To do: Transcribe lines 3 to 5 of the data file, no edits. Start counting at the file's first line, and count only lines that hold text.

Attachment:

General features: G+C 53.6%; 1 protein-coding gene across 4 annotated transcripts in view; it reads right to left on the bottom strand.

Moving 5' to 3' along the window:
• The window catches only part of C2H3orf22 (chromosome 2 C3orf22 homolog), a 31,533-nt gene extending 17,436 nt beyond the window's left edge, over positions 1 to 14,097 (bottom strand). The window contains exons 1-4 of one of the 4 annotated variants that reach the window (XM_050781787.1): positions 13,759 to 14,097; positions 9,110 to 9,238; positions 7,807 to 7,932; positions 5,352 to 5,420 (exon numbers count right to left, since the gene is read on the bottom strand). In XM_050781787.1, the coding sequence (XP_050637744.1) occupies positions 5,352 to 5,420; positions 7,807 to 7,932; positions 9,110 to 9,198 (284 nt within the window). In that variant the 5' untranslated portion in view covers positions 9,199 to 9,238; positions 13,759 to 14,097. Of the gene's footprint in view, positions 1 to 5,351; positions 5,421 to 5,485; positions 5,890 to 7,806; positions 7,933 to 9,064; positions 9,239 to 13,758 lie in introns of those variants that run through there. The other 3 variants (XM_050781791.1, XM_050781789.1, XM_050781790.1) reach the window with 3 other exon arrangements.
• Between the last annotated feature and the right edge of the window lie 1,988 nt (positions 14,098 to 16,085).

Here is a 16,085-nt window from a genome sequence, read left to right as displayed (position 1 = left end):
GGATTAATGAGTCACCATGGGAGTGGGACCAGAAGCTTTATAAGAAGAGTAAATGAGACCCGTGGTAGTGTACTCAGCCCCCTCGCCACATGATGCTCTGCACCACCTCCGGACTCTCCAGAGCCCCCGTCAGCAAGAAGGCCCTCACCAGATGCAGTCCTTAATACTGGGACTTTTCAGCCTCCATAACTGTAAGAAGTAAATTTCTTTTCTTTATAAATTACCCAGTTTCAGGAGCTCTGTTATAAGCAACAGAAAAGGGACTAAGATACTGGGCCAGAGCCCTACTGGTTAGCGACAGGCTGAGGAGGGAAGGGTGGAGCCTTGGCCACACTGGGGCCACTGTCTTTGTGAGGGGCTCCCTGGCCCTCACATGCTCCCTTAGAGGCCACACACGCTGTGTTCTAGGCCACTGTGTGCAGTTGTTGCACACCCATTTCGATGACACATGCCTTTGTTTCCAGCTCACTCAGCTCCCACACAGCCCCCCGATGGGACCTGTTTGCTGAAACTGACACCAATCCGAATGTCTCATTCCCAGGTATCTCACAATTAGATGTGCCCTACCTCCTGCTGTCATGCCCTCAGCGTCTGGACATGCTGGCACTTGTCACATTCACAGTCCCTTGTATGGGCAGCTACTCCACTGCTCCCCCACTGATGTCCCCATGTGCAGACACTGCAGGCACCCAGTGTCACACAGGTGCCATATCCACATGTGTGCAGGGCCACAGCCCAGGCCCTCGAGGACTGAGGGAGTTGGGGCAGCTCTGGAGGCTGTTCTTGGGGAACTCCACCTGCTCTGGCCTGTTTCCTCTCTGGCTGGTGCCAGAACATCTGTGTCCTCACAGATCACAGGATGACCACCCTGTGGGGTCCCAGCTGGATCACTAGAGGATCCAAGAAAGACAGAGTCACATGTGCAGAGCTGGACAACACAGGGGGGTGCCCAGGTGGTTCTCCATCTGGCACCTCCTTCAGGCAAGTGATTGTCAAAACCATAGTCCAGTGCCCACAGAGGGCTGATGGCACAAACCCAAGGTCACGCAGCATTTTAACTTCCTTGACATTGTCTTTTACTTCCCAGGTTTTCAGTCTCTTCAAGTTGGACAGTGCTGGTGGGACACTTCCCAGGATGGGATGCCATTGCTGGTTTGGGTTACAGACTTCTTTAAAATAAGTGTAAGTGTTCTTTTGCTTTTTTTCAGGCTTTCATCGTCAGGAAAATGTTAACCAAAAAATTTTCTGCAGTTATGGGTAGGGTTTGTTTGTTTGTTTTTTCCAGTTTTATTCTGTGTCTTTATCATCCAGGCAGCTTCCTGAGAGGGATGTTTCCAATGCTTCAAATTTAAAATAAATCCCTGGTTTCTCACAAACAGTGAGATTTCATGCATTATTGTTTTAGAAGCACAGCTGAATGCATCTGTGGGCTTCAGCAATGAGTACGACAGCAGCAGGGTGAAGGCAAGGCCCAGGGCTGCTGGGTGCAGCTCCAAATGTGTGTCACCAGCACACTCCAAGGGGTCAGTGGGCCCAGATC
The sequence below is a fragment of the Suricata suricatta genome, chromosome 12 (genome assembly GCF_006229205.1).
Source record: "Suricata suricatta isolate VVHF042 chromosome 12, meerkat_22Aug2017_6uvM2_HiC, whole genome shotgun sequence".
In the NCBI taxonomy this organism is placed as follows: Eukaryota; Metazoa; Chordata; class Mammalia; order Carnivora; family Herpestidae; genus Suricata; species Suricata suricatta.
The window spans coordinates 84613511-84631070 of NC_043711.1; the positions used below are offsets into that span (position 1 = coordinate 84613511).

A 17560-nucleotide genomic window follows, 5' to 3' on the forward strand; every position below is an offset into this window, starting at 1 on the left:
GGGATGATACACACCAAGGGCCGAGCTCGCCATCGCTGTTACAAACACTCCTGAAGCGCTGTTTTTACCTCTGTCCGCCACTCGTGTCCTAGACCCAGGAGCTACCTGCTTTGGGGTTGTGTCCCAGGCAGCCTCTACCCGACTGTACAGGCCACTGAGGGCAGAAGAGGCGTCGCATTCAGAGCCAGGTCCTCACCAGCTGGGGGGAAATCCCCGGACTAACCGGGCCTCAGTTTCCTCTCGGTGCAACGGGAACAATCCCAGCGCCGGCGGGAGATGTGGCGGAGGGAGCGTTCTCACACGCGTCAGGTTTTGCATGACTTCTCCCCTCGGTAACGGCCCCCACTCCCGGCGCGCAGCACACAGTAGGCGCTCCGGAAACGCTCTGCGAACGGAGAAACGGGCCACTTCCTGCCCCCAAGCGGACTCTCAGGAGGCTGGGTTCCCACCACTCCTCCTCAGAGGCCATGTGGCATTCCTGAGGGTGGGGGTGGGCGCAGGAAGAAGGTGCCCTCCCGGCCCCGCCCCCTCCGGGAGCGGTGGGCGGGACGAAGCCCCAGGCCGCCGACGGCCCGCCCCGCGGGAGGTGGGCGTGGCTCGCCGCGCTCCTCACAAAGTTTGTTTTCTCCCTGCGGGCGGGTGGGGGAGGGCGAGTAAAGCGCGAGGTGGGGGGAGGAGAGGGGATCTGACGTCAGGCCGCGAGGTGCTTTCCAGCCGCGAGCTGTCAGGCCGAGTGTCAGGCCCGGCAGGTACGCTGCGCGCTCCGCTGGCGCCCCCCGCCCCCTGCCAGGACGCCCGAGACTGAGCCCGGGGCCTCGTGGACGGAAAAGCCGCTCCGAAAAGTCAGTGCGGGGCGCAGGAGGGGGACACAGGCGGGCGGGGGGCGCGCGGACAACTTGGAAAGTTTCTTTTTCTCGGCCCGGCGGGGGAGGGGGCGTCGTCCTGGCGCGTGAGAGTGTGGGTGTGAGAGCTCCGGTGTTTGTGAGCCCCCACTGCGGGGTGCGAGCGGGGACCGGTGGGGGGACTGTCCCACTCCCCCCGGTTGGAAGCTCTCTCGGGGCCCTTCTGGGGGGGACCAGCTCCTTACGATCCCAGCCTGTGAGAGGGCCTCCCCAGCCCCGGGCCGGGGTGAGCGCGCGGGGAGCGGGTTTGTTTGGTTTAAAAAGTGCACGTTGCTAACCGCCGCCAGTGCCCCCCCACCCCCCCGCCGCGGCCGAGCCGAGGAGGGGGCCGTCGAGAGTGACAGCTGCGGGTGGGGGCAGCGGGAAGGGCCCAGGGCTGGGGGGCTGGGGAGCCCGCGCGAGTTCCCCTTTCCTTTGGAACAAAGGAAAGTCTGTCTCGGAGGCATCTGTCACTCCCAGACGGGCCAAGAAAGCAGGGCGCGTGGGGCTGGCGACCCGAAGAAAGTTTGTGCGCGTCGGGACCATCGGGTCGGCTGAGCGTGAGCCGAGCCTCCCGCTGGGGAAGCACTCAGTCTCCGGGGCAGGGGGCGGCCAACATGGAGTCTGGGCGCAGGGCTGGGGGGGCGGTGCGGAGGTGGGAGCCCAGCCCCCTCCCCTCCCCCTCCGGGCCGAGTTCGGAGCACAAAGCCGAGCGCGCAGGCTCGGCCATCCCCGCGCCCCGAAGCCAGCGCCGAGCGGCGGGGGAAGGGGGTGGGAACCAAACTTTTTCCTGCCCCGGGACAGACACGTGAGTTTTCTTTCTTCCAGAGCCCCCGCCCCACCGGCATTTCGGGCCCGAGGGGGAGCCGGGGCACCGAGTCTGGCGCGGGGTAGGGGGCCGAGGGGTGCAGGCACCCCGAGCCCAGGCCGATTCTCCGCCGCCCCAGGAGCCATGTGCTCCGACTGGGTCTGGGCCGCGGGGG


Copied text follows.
• The window catches only part of C2H3orf22 (chromosome 2 C3orf22 homolog), a 31,533-nt gene extending 17,436 nt beyond the window's left edge, over positions 1 to 14,097 (bottom strand). The window contains exons 1-4 of one of the 4 annotated variants that reach the window (XM_050781787.1): positions 13,759 to 14,097; positions 9,110 to 9,238; positions 7,807 to 7,932; positions 5,352 to 5,420 (exon numbers count right to left, since the gene is read on the bottom strand). In XM_050781787.1, the coding sequence (XP_050637744.1) occupies positions 5,352 to 5,420; positions 7,807 to 7,932; positions 9,110 to 9,198 (284 nt within the window). In that variant the 5' untranslated portion in view covers positions 9,199 to 9,238; positions 13,759 to 14,097. Of the gene's footprint in view, positions 1 to 5,351; positions 5,421 to 5,485; positions 5,890 to 7,806; positions 7,933 to 9,064; positions 9,239 to 13,758 lie in introns of those variants that run through there. The other 3 variants (XM_050781791.1, XM_050781789.1, XM_050781790.1) reach the window with 3 other exon arrangements.
• Between the last annotated feature and the right edge of the window lie 1,988 nt (positions 14,098 to 16,085).

Here is a 16,085-nt window from a genome sequence, read left to right as displayed (position 1 = left end):